New Clause 17 - Reporting requirements

Part of Financial Services and Markets Bill – in the House of Commons at 4:15 pm on 7 December 2022.

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Photo of David Mundell David Mundell Conservative, Dumfriesshire, Clydesdale and Tweeddale 4:15, 7 December 2022

I apologise in advance to you, Madam Deputy Speaker, to the Minister, and to Siobhain McDonagh, who tabled new clause 7, as I may not be able to be present at the conclusion of the debate, but I wanted to speak on the issue, having campaigned on it since I returned to the Back Benches, principally with my hon. Friend Paul Maynard. I am very pleased with what is proposed overall in the Bill, because during the period of covid it became clear that the system of use of cash could have collapsed. It was incoherent in the way it was managed and regulated, and we saw the potential pressures of not using cash or its usage not being permitted.

I am disappointed that my right hon. Friend Kit Malthouse has left the Chamber, because I could not disagree more with the points that he made in interventions. We cannot simply move in an unstructured way to a cashless society. We are not ready for that. As I pointed out in an intervention, about 8 million people, whether they are rural dwellers or those living in deprived areas, rely on cash and will continue to do so. I declare that I still have a chequebook, because there are circumstances, particularly when dealing with small voluntary organisations, where a cheque is accepted. Cheques may be on the way out, but there are still circumstances where they are required. Therefore, we have to move forward at the pace of the slowest in our society.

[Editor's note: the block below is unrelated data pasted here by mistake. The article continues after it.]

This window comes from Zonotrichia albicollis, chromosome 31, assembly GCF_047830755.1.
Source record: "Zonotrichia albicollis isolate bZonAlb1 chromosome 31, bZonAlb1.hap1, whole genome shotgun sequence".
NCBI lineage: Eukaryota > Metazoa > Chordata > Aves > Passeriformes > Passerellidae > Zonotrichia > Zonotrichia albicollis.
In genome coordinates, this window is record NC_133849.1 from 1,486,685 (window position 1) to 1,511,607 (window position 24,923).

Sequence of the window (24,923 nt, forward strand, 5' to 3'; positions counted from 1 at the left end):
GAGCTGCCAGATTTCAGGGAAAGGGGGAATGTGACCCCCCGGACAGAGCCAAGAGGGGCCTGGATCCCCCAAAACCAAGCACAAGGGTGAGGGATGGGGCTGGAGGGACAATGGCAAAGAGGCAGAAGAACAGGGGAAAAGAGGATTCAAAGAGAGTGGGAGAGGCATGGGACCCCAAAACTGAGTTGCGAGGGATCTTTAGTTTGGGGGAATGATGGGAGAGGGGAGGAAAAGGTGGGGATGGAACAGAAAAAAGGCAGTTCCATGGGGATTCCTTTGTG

I believe that the prospect of regulation has been very positive, in terms of forcing the banks and others in the sector to become a lot more constructive in the debates and discussions. As the hon. Member for Mitcham and Morden mentioned, the banks have been pretty disingenuous over the period. I have had many closures in my constituency, and they have often been made with undertakings that certain things would happen. For example, in the community of Lochmaben, the branch closed and the free auto-teller was to remain; now it is to be removed, two or three years on. Often the promises given are not worth very much, but I am sure that the threat of legislation, and hearing the Minister say that the Government’s position is a commitment to free access to cash, will ensure that the industry stays on board and delivers for people.

As has been set out, there has been a significant drop in the number not only of bank branches but of free-to-access ATMs, while the number of ATMs that require a fee has risen. As the Minister would expect from our lively discussion, I am in favour of consumer choice—if people want to pay for convenience, that is fine by me—but they should not have to pay several pounds to withdraw £10 from an ATM. At the core of this issue is the fact that many transactions are small transactions, not the ones that we might think of that are made of larger cash sums, which is why we have to stick to the free-to-access commitment.

There are two points that I would like the Minister to address, as I asked him to do when we met. First, the FCA should have an overview of the ability to use cash. There are many anecdotes about whether cash can be used in particular circumstances, but we need to know the facts about the current reality of locations where people can and cannot use cash, and the FCA should have a role in that. Secondly, I would like more detail about what the geographic requirement will be for people to have an ability to access cash. I have one of the largest constituencies in the United Kingdom—indeed, it is larger than any constituency in England or Wales—and its needs are clearly different from central London. We need to get that right.

We also need to get the situation right with the post office. In the earlier statement, I was pleased to hear my hon. Friend Duncan Baker highlight the fact that it is not working in the way that we would want and it is not an attractive prospect for many businesses. In my constituency, when a post office is cited as being close by, that often means a small van going to a community for two hours a week; it does not mean that there is a post office in that community.